• Creating patterns and describing them
  • Numbers 0-20
  • Changing the shape and arrangement of objects
  • Experiencing and describing positions, directions, and distances
  • Comparing time intervals
  • Measurement: height, weight, length, size
  • Problem solving activities


Lily Pad incorporates science into its daily programs as it builds on the natural curiosity of children and their impulses to act upon and learn from the world around them. Using Sciencestart!, a preschool science curriculum based on hands-on activities that encourage questioning and experimenting, teachers provide opportunities, both inside and outside the classroom, for children participate in hands-on science activities. The units explored include:

  • Measurement and Mapping is an introduction to the science cycle and various forms of measurement. The youngest children begin to make predictions and observations, and the older children learn use representations such graphs, charts, drawings, photography, and writing as a way of understanding and organizing important ideas.
  • Color and Light focuses on primary and secondary colors, how light travels, shadows, and reflection. Children design experiments, learn that repeating/replicating experiments produces similar results, make predictions as a part of their experiments, and then compare their results with their predictions.
  • Properties of Matter involves exploration of the properties of solids, liquids, and gases in chidlren’s everyday lives. They investigate solids, liquids, sinking and floating, and how air can make things move and fill things up. Children also explore changes in temperature and their effects.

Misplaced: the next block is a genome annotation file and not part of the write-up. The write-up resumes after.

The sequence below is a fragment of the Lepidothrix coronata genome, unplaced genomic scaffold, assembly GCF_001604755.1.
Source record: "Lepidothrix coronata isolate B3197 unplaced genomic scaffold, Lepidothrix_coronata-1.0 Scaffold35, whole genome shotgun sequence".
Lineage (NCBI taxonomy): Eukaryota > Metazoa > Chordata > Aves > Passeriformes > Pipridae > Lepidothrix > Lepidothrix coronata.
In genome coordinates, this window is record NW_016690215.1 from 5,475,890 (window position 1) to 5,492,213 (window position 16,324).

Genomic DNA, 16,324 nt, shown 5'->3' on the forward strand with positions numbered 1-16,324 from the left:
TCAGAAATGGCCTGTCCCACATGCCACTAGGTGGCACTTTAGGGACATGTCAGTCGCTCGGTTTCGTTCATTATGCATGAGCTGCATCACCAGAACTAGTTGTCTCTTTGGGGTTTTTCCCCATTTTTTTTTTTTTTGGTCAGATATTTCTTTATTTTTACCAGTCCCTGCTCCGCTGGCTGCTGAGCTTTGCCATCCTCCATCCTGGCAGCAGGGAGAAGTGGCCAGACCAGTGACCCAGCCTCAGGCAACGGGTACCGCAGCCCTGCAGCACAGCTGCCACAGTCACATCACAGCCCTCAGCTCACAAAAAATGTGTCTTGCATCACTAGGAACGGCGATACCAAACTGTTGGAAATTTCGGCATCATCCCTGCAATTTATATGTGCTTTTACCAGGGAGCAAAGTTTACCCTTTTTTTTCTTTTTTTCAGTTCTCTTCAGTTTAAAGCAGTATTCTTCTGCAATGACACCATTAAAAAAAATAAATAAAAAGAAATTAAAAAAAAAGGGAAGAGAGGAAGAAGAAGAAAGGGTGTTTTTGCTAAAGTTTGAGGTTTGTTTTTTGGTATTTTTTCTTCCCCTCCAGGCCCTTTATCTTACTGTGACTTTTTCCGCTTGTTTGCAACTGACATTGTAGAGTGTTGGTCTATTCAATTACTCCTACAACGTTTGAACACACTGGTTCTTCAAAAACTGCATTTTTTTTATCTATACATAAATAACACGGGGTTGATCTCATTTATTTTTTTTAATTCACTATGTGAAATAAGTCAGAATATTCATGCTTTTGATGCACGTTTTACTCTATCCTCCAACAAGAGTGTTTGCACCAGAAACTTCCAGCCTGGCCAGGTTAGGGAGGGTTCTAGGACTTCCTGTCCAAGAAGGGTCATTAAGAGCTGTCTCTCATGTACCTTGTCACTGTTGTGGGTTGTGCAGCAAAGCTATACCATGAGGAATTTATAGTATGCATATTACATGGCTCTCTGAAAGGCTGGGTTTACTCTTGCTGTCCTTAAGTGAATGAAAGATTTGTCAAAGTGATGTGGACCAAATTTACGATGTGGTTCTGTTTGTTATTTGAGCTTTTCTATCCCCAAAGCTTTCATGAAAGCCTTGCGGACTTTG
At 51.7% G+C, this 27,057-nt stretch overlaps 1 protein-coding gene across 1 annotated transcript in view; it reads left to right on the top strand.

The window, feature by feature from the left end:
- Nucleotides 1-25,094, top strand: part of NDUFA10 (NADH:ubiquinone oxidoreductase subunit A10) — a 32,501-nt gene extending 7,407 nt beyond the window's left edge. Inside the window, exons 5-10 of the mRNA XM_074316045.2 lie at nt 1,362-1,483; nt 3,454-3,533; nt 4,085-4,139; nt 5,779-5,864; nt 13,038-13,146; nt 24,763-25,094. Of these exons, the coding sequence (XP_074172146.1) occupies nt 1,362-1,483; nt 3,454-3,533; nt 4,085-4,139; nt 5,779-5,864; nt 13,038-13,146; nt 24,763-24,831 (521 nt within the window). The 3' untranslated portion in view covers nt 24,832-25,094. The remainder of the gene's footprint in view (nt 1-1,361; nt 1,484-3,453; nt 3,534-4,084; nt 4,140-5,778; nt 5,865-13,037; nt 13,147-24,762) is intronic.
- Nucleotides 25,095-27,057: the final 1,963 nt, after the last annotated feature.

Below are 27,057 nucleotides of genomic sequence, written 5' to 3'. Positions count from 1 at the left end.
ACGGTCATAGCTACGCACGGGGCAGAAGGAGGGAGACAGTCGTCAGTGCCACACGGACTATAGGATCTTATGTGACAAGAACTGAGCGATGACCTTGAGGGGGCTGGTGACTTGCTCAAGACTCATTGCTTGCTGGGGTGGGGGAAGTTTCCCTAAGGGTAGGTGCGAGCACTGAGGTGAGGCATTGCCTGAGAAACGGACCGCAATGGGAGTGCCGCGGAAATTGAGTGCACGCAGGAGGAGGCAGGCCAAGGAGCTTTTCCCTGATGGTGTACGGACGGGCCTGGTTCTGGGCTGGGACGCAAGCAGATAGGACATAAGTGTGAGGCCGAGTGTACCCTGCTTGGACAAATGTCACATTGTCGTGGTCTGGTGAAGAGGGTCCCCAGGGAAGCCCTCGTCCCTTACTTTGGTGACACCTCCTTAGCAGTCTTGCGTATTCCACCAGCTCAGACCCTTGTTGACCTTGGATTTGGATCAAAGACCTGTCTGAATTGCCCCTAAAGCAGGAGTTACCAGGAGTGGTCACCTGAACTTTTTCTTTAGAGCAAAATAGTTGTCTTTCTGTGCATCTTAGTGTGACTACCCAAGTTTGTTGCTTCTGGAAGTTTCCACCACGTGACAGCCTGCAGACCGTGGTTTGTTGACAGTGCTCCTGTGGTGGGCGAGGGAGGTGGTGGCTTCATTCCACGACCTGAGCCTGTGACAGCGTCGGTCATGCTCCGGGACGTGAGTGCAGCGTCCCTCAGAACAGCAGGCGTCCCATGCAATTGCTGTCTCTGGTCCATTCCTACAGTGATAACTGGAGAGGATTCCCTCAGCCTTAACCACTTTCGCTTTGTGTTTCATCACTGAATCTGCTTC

• Neighborhood Habitats is a life-science module that focuses on helping children learn that all living things need food, water, air, and space and have a habitat that supports them. Children explore their neighborhood to find out about the plants and animals that live there and how their special habitat meets their needs.
  • Movement and Machines begins with children’s observations of how their own bodies bend and move. These observations provide a foundation for exploring the movements of other objects such as spinning tops and pendulums. Topics in this unit include gravity, friction, and simple machines such as wheels, axles, ramps, levers, and pulleys.

Social Development

Through relationships with others, young children develop their understanding of the social world and construct their moral development. When they are able to positively experience the building blocks of these relationships, trust, autonomy, initiative, empathy, and self-esteem, in a supportive climate, children develop social competence and the capacity to take initiative.

At Lily Pad, the social development program emphasizes helping children:

  • Express feelings in words
  • Participate in group activities